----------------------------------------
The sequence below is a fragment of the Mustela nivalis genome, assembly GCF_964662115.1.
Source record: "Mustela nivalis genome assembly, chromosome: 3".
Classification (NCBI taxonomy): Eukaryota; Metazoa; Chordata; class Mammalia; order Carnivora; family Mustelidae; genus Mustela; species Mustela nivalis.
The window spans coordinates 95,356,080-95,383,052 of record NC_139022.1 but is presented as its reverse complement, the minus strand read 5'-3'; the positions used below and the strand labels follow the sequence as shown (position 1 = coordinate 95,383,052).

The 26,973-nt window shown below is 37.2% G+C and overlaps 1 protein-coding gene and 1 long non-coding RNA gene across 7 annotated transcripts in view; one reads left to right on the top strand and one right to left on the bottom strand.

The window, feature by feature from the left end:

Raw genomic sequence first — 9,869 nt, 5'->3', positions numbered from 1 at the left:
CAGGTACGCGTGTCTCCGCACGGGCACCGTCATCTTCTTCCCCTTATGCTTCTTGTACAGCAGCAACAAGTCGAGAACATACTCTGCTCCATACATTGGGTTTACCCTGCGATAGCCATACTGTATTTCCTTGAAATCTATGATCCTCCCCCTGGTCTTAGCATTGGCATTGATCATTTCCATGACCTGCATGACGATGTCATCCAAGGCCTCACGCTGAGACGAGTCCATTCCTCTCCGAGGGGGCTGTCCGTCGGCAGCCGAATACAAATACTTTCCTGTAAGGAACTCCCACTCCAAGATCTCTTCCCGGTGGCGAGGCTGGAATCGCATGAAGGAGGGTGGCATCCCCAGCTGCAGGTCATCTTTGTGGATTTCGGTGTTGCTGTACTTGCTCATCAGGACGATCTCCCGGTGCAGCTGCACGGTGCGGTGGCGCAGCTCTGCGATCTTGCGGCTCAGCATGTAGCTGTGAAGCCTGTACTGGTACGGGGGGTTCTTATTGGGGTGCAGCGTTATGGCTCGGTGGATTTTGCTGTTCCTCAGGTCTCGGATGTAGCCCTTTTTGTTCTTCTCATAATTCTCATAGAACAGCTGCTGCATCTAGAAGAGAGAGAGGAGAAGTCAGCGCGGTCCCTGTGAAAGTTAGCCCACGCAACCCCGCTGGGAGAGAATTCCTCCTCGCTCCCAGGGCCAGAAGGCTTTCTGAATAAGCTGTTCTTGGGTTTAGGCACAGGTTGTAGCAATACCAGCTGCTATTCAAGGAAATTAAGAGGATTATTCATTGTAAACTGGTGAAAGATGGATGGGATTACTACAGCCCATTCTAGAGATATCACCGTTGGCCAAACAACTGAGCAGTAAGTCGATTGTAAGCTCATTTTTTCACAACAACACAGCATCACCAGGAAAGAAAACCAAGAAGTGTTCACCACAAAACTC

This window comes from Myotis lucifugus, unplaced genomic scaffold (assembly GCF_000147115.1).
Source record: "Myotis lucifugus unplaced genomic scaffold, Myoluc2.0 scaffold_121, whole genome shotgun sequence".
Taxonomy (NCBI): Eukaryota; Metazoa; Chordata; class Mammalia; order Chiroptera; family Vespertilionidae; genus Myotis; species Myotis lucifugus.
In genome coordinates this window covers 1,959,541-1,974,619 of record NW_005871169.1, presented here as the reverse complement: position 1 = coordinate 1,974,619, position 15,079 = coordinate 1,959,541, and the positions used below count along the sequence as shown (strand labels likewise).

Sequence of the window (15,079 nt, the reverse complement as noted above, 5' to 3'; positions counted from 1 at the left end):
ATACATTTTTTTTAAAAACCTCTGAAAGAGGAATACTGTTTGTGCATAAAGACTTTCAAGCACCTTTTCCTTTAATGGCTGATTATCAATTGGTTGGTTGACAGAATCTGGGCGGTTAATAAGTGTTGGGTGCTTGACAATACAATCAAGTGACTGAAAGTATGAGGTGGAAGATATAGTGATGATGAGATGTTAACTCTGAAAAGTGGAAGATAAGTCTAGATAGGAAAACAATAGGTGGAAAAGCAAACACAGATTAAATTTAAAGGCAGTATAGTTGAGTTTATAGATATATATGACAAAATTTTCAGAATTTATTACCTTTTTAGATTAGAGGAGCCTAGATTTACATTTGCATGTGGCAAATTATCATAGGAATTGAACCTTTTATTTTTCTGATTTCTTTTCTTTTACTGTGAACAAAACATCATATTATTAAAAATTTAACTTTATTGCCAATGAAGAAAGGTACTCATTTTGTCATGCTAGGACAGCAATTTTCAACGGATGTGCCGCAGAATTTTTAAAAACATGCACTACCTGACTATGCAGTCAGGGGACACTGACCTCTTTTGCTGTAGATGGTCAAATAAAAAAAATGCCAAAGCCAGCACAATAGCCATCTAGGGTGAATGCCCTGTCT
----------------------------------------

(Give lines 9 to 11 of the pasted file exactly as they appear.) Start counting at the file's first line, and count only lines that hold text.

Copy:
This window comes from Myotis lucifugus, unplaced genomic scaffold (assembly GCF_000147115.1).
Source record: "Myotis lucifugus unplaced genomic scaffold, Myoluc2.0 scaffold_121, whole genome shotgun sequence".
Taxonomy (NCBI): Eukaryota; Metazoa; Chordata; class Mammalia; order Chiroptera; family Vespertilionidae; genus Myotis; species Myotis lucifugus.